A council decision to allow a new international motorsport track to be built in South Auckland could also free up cash for better community facilities in Ōtara and Papatoetoe.
A new international-standard race track to be built in South Auckland could see Colin Dale Park become the premier destination for motorsport in New Zealand.
Development of the Wiri site has been given the green light, after Auckland Council’s Parks, Arts, Community and Events (PACE) Committee voted last week to lease a section of the park to the Colin Dale Kartsport Development Charitable Trust to build a “world class” motorsport facility.
A decision was also made to change the governance of the park and financial responsibility for its development from the Ōtara-Papatoetoe Local Board to Auckland Council’s governing body. It essentially means any future ratepayer spending on the park will come out of council’s larger long-term plan budget, as opposed to the local board’s allocated funds.
PACE committee chair Alf Filipaina says the decision is good for both the local community and Auckland as a whole.
“The local board came to us and said please take over [the park] as it’s too big for us,” he says.
“We believe this is a destination park with wider regional value and, because there’s support for it from the local board, we were happy to take over.
“This will ensure it’s available for our wider motorsport community, whether it’s kart racing, jetsprints, off-roading, dirt bikes or just remote-controlled cars, and there’s definitely potential for more.”
Breeding ground for future Scott Dixons
KartSport Mt Wellington established the Colin Dale Kartsport Development Charitable Trust and its president Brent Robb says it’s been a long, and at times “frustrating”, process.
“We’ve been waiting a while for this. We had to close our Mt Wellington premises a couple of years ago and we set up the charitable trust to lease a chunk of land out there,” he says.
“We’re going to build a new track that will be the only international standard kart racing track in New Zealand. It’ll be a world class facility with clubrooms that can benefit the whole park.”
Kart racing is where many of the world’s best race car drivers start out and Robb says having a facility like this will ensure New Zealand’s stellar motorsporting legacy continues.
“New Zealand is riding a bit of a motorsport wave with Scott Dixon and Scott McLaughlin, and these big names all raced in kart sports growing up. And the great thing about it being run by a charitable trust is that we can also give back to the local community, whether it be through scholarship programmes or have-a-go days for locals.”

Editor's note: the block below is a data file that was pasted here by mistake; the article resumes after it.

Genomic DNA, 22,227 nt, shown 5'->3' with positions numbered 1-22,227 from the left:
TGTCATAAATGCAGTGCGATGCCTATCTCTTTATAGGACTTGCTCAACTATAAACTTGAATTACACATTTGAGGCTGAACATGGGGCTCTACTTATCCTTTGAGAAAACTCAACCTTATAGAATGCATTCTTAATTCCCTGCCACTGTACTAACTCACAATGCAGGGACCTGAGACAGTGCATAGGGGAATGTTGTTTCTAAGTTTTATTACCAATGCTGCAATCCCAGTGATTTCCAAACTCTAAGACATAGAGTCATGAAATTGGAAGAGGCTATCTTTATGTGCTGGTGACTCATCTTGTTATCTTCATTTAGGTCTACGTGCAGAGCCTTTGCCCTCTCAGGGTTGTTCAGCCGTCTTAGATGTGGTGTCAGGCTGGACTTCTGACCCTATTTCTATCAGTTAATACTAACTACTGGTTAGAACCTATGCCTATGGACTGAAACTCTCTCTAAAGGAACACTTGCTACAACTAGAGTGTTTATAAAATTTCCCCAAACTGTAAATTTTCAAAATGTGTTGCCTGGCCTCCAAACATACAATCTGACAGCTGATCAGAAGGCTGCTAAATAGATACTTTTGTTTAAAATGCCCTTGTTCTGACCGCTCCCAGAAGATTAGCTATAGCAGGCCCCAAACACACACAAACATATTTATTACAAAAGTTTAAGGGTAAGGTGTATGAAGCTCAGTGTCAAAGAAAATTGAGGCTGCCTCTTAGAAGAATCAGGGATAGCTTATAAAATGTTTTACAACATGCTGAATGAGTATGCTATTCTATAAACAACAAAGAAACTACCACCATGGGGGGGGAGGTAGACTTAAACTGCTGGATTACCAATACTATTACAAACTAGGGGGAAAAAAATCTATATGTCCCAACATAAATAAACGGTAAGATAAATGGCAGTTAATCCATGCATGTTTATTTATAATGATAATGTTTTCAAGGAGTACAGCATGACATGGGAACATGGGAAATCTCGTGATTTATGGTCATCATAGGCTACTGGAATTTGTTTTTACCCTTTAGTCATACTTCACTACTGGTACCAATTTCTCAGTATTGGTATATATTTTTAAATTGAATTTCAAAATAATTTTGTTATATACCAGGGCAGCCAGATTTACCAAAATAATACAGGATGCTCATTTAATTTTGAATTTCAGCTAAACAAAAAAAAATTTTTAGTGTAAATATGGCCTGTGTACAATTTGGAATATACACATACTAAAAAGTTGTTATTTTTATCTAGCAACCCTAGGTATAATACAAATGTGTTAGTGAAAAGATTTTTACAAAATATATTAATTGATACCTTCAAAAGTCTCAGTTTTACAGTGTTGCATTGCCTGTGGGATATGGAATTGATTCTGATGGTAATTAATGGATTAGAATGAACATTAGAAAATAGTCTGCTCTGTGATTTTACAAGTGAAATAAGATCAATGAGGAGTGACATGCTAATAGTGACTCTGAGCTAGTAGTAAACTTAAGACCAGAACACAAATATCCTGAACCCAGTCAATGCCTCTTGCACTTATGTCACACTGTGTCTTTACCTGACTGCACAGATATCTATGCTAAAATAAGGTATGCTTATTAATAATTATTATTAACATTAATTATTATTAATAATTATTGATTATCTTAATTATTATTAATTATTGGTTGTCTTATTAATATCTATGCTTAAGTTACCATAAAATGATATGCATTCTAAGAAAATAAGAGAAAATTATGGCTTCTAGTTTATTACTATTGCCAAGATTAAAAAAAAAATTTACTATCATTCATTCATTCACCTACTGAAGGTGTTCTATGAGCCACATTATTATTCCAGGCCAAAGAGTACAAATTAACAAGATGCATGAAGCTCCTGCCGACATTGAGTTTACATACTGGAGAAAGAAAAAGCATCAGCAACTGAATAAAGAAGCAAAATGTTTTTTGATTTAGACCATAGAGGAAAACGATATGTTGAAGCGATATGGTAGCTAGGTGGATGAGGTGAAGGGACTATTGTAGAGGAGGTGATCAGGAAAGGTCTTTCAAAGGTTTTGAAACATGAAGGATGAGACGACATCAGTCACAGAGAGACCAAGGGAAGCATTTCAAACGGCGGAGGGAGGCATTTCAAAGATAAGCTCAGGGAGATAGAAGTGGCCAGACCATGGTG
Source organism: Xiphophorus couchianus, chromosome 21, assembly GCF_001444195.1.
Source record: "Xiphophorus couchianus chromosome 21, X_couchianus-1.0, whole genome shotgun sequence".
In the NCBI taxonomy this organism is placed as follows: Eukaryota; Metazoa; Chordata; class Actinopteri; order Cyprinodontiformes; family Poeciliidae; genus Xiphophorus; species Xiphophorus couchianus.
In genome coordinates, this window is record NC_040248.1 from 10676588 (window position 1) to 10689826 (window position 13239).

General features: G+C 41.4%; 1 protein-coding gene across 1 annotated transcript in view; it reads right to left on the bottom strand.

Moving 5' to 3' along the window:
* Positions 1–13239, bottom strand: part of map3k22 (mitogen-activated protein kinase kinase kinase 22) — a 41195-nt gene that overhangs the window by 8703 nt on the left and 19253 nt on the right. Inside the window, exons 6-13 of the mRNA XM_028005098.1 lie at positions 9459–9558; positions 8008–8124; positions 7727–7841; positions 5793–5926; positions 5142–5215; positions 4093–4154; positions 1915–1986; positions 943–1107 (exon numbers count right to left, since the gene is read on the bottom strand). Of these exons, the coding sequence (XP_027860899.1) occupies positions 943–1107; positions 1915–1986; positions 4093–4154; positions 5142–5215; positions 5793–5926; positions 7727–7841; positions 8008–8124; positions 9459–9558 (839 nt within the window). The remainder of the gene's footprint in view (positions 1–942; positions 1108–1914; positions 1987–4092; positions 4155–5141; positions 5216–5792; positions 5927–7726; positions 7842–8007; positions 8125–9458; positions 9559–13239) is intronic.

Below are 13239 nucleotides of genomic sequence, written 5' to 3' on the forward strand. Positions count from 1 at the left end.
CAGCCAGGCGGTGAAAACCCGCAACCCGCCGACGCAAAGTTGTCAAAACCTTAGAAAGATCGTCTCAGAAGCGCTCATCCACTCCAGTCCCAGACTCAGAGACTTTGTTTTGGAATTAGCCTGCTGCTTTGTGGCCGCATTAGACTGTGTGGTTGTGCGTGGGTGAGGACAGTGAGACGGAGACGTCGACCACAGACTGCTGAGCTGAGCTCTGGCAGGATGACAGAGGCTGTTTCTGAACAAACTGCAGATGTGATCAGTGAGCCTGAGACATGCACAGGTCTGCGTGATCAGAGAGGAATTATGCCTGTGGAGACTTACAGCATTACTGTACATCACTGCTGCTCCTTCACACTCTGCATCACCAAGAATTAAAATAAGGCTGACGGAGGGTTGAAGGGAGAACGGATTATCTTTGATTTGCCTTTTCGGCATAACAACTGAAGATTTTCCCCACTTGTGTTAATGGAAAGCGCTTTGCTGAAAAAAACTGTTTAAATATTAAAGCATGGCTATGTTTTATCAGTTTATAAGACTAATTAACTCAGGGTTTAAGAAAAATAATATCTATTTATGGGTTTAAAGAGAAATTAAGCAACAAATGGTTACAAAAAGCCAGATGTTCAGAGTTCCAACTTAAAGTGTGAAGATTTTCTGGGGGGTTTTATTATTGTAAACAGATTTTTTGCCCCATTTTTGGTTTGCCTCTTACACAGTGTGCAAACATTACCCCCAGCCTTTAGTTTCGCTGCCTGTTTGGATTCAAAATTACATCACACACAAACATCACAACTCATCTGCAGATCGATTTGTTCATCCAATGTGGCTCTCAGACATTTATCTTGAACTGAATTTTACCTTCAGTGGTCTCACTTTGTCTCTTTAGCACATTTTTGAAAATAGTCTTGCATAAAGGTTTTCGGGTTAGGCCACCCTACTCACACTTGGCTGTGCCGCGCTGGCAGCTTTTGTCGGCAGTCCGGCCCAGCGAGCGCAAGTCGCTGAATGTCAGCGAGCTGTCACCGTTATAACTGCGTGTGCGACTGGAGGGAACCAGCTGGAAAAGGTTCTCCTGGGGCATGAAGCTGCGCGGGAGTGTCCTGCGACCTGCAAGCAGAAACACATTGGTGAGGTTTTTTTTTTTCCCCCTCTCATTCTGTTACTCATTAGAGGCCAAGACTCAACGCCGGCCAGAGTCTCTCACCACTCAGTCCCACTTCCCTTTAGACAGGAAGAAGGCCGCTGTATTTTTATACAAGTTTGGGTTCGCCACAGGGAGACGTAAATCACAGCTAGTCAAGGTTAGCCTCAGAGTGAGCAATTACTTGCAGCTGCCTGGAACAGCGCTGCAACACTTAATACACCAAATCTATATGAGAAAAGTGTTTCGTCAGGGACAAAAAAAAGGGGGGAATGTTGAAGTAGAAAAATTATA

The Italian-designed,1.2km long, $6 million track should be completed within five years, and the rest of the facilities in another two years, says Robb.
“It will definitely make motorsport stronger in New Zealand. There are lots of large international meetings in Australia and these events never come to New Zealand because we’ve never had a track to a good standard. It’s also got tourism potential to become a destination like Butterfly Creek or Rainbow’s End.”
Cash freed up for local facilities
Ōtara-Papatoetoe Local Board chair Lotu Fuli says the decision to transfer the park’s governance was a no-brainer for her fellow board members. The board was paying $280,000 a year to maintain the site, while many other facilities around its area were languishing due to underinvestment.
“This will free up extra expense in our budget every year for our local reserves, sports fields and even community facilities, like the old Papatoetoe council chambers, as well as for much needed work on our libraries and our swimming pool.”
Fuli says the park’s potential can now be unlocked.
“If they truly want to develop this into an amazing destination for the whole of New Zealand motorsport, then only the governing body and the CCOs [council-controlled organisations] have the budget to do that.”
A potential location for Western Springs Speedway
And what about a new home for the contentious Western Springs Speedway?
Filipaina says Colin Dale Park could be the answer.
“There’s some time before any decision has to be made as their lease doesn’t end till 2024, but it’s definitely an option. We’ve always seen Colin Dale as a space for the whole region, and that could mean speedway.”
In 2018, Auckland Council and the previous promoter of the Western Springs Speedway signed a Memorandum of Understanding (MOU) that Colin Dale Park would become the future home of speedway in Auckland. However since that MOU was signed, a new promoter, Robertson Holden International Speedway, has taken over the lease at Western Springs.
The organisation’s head, Bruce Robertson, says as far as he’s concerned Western Springs is where speedway will remain for the foreseeable future.
“At this stage we’ve had no discussion with council about moving to Colin Dale, so given that, we’re planning to be at Western Springs long term.”
With no resolution in sight to this issue, one way the public can provide input is through the current long-term-plan budget consultation. One of the key issues being consulted on is how council prioritises its spending on community services and facilities. Manukau ward councillor Fa’anana Efeso Collins says the public’s feedback regarding this park will be much appreciated.
“The decision on Colin Dale opens up this South Auckland park to become New Zealand’s motorsport home given its size and strategic location. So I encourage people to have their say on whether they want us to invest more into this space.”
Consultation on Auckland Council’s Recovery Budget closes at 12pm on March 22.
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